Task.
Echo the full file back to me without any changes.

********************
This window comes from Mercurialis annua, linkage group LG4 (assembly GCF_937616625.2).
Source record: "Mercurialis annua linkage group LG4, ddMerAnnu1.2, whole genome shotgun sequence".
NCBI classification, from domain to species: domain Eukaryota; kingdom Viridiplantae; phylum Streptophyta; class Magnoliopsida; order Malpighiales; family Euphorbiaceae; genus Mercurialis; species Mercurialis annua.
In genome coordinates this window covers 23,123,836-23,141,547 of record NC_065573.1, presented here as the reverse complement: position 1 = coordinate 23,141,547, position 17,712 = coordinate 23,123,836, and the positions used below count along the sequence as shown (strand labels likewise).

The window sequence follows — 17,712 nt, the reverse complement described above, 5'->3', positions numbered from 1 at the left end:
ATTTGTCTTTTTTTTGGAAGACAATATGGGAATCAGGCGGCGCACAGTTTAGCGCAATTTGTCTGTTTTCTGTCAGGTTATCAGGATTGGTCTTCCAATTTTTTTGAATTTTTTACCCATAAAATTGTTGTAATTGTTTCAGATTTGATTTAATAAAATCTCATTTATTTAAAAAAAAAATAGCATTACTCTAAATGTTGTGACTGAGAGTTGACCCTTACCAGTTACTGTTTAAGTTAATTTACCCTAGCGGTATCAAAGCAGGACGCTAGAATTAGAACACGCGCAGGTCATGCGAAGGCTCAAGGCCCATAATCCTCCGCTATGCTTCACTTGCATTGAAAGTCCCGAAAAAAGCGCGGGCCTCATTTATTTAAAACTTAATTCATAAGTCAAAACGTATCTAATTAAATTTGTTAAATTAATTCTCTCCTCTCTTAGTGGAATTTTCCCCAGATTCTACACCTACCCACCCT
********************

This window comes from Mercurialis annua, linkage group LG4 (assembly GCF_937616625.2).
Source record: "Mercurialis annua linkage group LG4, ddMerAnnu1.2, whole genome shotgun sequence".
NCBI classification, from domain to species: domain Eukaryota; kingdom Viridiplantae; phylum Streptophyta; class Magnoliopsida; order Malpighiales; family Euphorbiaceae; genus Mercurialis; species Mercurialis annua.
In genome coordinates this window covers 23,123,836-23,141,547 of record NC_065573.1, presented here as the reverse complement: position 1 = coordinate 23,141,547, position 17,712 = coordinate 23,123,836, and the positions used below count along the sequence as shown (strand labels likewise).

The window sequence follows — 17,712 nt, the reverse complement described above, 5'->3', positions numbered from 1 at the left end:
ATTTGTCTTTTTTTTGGAAGACAATATGGGAATCAGGCGGCGCACAGTTTAGCGCAATTTGTCTGTTTTCTGTCAGGTTATCAGGATTGGTCTTCCAATTTTTTTGAATTTTTTACCCATAAAATTGTTGTAATTGTTTCAGATTTGATTTAATAAAATCTCATTTATTTAAAAAAAAAATAGCATTACTCTAAATGTTGTGACTGAGAGTTGACCCTTACCAGTTACTGTTTAAGTTAATTTACCCTAGCGGTATCAAAGCAGGACGCTAGAATTAGAACACGCGCAGGTCATGCGAAGGCTCAAGGCCCATAATCCTCCGCTATGCTTCACTTGCATTGAAAGTCCCGAAAAAAGCGCGGGCCTCATTTATTTAAAACTTAATTCATAAGTCAAAACGTATCTAATTAAATTTGTTAAATTAATTCTCTCCTCTCTTAGTGGAATTTTCCCCAGATTCTACACCTACCCACCCT